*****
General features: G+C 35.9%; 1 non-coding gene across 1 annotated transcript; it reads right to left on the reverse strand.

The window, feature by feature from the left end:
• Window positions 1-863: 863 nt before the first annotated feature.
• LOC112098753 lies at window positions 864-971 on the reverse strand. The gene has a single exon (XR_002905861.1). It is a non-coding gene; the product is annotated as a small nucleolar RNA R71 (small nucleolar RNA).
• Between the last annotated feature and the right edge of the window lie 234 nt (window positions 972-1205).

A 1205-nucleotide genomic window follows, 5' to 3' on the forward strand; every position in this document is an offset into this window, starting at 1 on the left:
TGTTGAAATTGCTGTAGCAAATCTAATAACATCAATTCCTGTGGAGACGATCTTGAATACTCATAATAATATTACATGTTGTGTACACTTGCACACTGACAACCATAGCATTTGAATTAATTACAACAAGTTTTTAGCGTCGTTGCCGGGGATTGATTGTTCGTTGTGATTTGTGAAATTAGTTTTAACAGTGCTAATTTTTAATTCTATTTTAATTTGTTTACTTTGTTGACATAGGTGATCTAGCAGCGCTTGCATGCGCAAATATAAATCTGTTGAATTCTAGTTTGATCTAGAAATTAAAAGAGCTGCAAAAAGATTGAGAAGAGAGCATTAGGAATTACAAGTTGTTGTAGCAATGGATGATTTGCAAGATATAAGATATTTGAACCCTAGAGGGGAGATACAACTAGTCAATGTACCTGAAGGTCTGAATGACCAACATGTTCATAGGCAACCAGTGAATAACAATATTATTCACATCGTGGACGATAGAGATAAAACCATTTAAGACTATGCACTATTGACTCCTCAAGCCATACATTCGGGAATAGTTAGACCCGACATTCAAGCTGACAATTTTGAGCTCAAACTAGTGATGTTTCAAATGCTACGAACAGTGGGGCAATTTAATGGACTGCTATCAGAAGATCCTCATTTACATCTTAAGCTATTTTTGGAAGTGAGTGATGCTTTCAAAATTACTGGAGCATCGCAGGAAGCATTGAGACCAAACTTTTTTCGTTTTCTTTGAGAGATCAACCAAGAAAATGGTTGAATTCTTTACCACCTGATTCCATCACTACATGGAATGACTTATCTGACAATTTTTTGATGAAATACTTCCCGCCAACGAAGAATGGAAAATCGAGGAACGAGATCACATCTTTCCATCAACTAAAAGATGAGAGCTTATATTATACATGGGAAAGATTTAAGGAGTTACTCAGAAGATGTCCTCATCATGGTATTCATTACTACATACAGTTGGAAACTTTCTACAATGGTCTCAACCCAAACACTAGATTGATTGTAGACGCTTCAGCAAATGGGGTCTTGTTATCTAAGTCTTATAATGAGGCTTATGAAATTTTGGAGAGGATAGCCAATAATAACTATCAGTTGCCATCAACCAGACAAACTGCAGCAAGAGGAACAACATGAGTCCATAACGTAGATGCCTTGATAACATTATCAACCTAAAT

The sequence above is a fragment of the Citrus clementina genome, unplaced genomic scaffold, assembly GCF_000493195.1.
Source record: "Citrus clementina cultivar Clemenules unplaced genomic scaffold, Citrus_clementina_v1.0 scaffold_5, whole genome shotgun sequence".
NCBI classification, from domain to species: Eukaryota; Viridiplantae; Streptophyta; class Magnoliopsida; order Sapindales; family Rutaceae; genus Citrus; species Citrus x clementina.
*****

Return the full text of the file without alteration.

General features: G+C 35.9%; 1 non-coding gene across 1 annotated transcript; it reads right to left on the reverse strand.

The window, feature by feature from the left end:
• Window positions 1-863: 863 nt before the first annotated feature.
• LOC112098753 lies at window positions 864-971 on the reverse strand. The gene has a single exon (XR_002905861.1). It is a non-coding gene; the product is annotated as a small nucleolar RNA R71 (small nucleolar RNA).
• Between the last annotated feature and the right edge of the window lie 234 nt (window positions 972-1205).

A 1205-nucleotide genomic window follows, 5' to 3' on the forward strand; every position in this document is an offset into this window, starting at 1 on the left:
TGTTGAAATTGCTGTAGCAAATCTAATAACATCAATTCCTGTGGAGACGATCTTGAATACTCATAATAATATTACATGTTGTGTACACTTGCACACTGACAACCATAGCATTTGAATTAATTACAACAAGTTTTTAGCGTCGTTGCCGGGGATTGATTGTTCGTTGTGATTTGTGAAATTAGTTTTAACAGTGCTAATTTTTAATTCTATTTTAATTTGTTTACTTTGTTGACATAGGTGATCTAGCAGCGCTTGCATGCGCAAATATAAATCTGTTGAATTCTAGTTTGATCTAGAAATTAAAAGAGCTGCAAAAAGATTGAGAAGAGAGCATTAGGAATTACAAGTTGTTGTAGCAATGGATGATTTGCAAGATATAAGATATTTGAACCCTAGAGGGGAGATACAACTAGTCAATGTACCTGAAGGTCTGAATGACCAACATGTTCATAGGCAACCAGTGAATAACAATATTATTCACATCGTGGACGATAGAGATAAAACCATTTAAGACTATGCACTATTGACTCCTCAAGCCATACATTCGGGAATAGTTAGACCCGACATTCAAGCTGACAATTTTGAGCTCAAACTAGTGATGTTTCAAATGCTACGAACAGTGGGGCAATTTAATGGACTGCTATCAGAAGATCCTCATTTACATCTTAAGCTATTTTTGGAAGTGAGTGATGCTTTCAAAATTACTGGAGCATCGCAGGAAGCATTGAGACCAAACTTTTTTCGTTTTCTTTGAGAGATCAACCAAGAAAATGGTTGAATTCTTTACCACCTGATTCCATCACTACATGGAATGACTTATCTGACAATTTTTTGATGAAATACTTCCCGCCAACGAAGAATGGAAAATCGAGGAACGAGATCACATCTTTCCATCAACTAAAAGATGAGAGCTTATATTATACATGGGAAAGATTTAAGGAGTTACTCAGAAGATGTCCTCATCATGGTATTCATTACTACATACAGTTGGAAACTTTCTACAATGGTCTCAACCCAAACACTAGATTGATTGTAGACGCTTCAGCAAATGGGGTCTTGTTATCTAAGTCTTATAATGAGGCTTATGAAATTTTGGAGAGGATAGCCAATAATAACTATCAGTTGCCATCAACCAGACAAACTGCAGCAAGAGGAACAACATGAGTCCATAACGTAGATGCCTTGATAACATTATCAACCTAAAT

The sequence above is a fragment of the Citrus clementina genome, unplaced genomic scaffold, assembly GCF_000493195.1.
Source record: "Citrus clementina cultivar Clemenules unplaced genomic scaffold, Citrus_clementina_v1.0 scaffold_5, whole genome shotgun sequence".
NCBI classification, from domain to species: Eukaryota; Viridiplantae; Streptophyta; class Magnoliopsida; order Sapindales; family Rutaceae; genus Citrus; species Citrus x clementina.